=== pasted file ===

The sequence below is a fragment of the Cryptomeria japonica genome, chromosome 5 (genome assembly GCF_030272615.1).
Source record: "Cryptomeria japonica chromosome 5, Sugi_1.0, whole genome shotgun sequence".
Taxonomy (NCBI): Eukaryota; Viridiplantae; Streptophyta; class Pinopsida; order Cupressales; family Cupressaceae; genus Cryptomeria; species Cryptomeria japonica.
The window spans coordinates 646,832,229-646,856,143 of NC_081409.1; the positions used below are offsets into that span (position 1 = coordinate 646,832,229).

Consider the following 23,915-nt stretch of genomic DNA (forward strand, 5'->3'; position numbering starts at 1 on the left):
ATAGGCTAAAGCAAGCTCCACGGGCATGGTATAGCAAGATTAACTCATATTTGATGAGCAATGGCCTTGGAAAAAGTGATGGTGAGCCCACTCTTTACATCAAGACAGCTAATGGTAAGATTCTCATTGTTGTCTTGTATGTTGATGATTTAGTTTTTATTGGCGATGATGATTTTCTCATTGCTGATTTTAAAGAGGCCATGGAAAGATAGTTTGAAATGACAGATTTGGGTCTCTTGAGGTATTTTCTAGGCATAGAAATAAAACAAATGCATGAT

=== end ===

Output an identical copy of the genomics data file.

The sequence below is a fragment of the Cryptomeria japonica genome, chromosome 5 (genome assembly GCF_030272615.1).
Source record: "Cryptomeria japonica chromosome 5, Sugi_1.0, whole genome shotgun sequence".
Taxonomy (NCBI): Eukaryota; Viridiplantae; Streptophyta; class Pinopsida; order Cupressales; family Cupressaceae; genus Cryptomeria; species Cryptomeria japonica.
The window spans coordinates 646,832,229-646,856,143 of NC_081409.1; the positions used below are offsets into that span (position 1 = coordinate 646,832,229).

Consider the following 23,915-nt stretch of genomic DNA (forward strand, 5'->3'; position numbering starts at 1 on the left):
ATAGGCTAAAGCAAGCTCCACGGGCATGGTATAGCAAGATTAACTCATATTTGATGAGCAATGGCCTTGGAAAAAGTGATGGTGAGCCCACTCTTTACATCAAGACAGCTAATGGTAAGATTCTCATTGTTGTCTTGTATGTTGATGATTTAGTTTTTATTGGCGATGATGATTTTCTCATTGCTGATTTTAAAGAGGCCATGGAAAGATAGTTTGAAATGACAGATTTGGGTCTCTTGAGGTATTTTCTAGGCATAGAAATAAAACAAATGCATGAT